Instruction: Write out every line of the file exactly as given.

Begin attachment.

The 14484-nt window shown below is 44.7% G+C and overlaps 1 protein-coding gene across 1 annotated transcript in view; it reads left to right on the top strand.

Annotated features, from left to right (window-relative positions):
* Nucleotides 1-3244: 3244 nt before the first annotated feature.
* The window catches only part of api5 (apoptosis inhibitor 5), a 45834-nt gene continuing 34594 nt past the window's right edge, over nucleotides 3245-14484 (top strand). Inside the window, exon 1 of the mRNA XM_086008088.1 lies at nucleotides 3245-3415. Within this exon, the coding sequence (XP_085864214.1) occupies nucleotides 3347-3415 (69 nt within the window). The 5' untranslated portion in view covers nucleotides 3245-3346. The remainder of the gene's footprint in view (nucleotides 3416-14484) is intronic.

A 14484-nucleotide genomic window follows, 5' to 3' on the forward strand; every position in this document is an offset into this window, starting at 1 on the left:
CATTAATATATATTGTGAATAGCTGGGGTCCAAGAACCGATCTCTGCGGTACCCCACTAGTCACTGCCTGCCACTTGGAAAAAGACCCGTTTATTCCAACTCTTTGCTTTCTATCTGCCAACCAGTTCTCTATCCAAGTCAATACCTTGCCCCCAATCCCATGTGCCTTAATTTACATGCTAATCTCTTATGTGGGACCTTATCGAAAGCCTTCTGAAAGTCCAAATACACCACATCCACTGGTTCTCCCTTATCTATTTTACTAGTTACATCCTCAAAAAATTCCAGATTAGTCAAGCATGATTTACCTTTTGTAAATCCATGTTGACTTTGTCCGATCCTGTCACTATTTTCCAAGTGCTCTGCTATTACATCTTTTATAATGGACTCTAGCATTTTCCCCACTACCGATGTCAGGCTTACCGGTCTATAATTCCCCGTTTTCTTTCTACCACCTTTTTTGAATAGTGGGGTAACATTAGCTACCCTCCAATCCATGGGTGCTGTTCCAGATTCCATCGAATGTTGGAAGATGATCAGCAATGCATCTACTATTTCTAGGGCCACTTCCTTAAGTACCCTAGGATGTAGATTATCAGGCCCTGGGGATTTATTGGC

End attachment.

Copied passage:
The 14484-nt window shown below is 44.7% G+C and overlaps 1 protein-coding gene across 1 annotated transcript in view; it reads left to right on the top strand.

Annotated features, from left to right (window-relative positions):
* Nucleotides 1-3244: 3244 nt before the first annotated feature.
* The window catches only part of api5 (apoptosis inhibitor 5), a 45834-nt gene continuing 34594 nt past the window's right edge, over nucleotides 3245-14484 (top strand). Inside the window, exon 1 of the mRNA XM_086008088.1 lies at nucleotides 3245-3415. Within this exon, the coding sequence (XP_085864214.1) occupies nucleotides 3347-3415 (69 nt within the window). The 5' untranslated portion in view covers nucleotides 3245-3346. The remainder of the gene's footprint in view (nucleotides 3416-14484) is intronic.

A 14484-nucleotide genomic window follows, 5' to 3' on the forward strand; every position in this document is an offset into this window, starting at 1 on the left:
CATTAATATATATTGTGAATAGCTGGGGTCCAAGAACCGATCTCTGCGGTACCCCACTAGTCACTGCCTGCCACTTGGAAAAAGACCCGTTTATTCCAACTCTTTGCTTTCTATCTGCCAACCAGTTCTCTATCCAAGTCAATACCTTGCCCCCAATCCCATGTGCCTTAATTTACATGCTAATCTCTTATGTGGGACCTTATCGAAAGCCTTCTGAAAGTCCAAATACACCACATCCACTGGTTCTCCCTTATCTATTTTACTAGTTACATCCTCAAAAAATTCCAGATTAGTCAAGCATGATTTACCTTTTGTAAATCCATGTTGACTTTGTCCGATCCTGTCACTATTTTCCAAGTGCTCTGCTATTACATCTTTTATAATGGACTCTAGCATTTTCCCCACTACCGATGTCAGGCTTACCGGTCTATAATTCCCCGTTTTCTTTCTACCACCTTTTTTGAATAGTGGGGTAACATTAGCTACCCTCCAATCCATGGGTGCTGTTCCAGATTCCATCGAATGTTGGAAGATGATCAGCAATGCATCTACTATTTCTAGGGCCACTTCCTTAAGTACCCTAGGATGTAGATTATCAGGCCCTGGGGATTTATTGGC